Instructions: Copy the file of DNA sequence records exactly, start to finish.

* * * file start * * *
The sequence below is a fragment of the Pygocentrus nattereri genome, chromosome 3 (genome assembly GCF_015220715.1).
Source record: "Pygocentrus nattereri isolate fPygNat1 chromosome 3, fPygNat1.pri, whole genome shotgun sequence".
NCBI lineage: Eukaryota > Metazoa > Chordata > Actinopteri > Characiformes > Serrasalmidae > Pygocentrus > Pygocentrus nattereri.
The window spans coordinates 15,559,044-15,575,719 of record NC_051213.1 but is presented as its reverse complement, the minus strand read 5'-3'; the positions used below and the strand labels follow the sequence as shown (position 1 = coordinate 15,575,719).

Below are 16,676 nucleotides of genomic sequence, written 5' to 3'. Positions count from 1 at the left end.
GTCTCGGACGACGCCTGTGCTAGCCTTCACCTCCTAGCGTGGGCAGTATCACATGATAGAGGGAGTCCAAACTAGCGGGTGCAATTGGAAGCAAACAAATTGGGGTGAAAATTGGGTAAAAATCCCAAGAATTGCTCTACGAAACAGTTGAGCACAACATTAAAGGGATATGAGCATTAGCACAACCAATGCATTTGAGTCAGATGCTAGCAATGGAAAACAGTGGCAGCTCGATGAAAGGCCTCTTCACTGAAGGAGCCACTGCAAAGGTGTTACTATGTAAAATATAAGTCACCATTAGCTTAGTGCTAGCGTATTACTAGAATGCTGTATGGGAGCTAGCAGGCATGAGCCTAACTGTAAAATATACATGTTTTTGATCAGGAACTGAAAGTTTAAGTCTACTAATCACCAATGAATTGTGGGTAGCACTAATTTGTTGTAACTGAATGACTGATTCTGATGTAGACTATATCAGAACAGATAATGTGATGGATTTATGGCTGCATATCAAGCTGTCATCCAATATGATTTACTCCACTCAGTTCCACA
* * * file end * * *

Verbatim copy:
The sequence below is a fragment of the Pygocentrus nattereri genome, chromosome 3 (genome assembly GCF_015220715.1).
Source record: "Pygocentrus nattereri isolate fPygNat1 chromosome 3, fPygNat1.pri, whole genome shotgun sequence".
NCBI lineage: Eukaryota > Metazoa > Chordata > Actinopteri > Characiformes > Serrasalmidae > Pygocentrus > Pygocentrus nattereri.
The window spans coordinates 15,559,044-15,575,719 of record NC_051213.1 but is presented as its reverse complement, the minus strand read 5'-3'; the positions used below and the strand labels follow the sequence as shown (position 1 = coordinate 15,575,719).

Below are 16,676 nucleotides of genomic sequence, written 5' to 3'. Positions count from 1 at the left end.
GTCTCGGACGACGCCTGTGCTAGCCTTCACCTCCTAGCGTGGGCAGTATCACATGATAGAGGGAGTCCAAACTAGCGGGTGCAATTGGAAGCAAACAAATTGGGGTGAAAATTGGGTAAAAATCCCAAGAATTGCTCTACGAAACAGTTGAGCACAACATTAAAGGGATATGAGCATTAGCACAACCAATGCATTTGAGTCAGATGCTAGCAATGGAAAACAGTGGCAGCTCGATGAAAGGCCTCTTCACTGAAGGAGCCACTGCAAAGGTGTTACTATGTAAAATATAAGTCACCATTAGCTTAGTGCTAGCGTATTACTAGAATGCTGTATGGGAGCTAGCAGGCATGAGCCTAACTGTAAAATATACATGTTTTTGATCAGGAACTGAAAGTTTAAGTCTACTAATCACCAATGAATTGTGGGTAGCACTAATTTGTTGTAACTGAATGACTGATTCTGATGTAGACTATATCAGAACAGATAATGTGATGGATTTATGGCTGCATATCAAGCTGTCATCCAATATGATTTACTCCACTCAGTTCCACA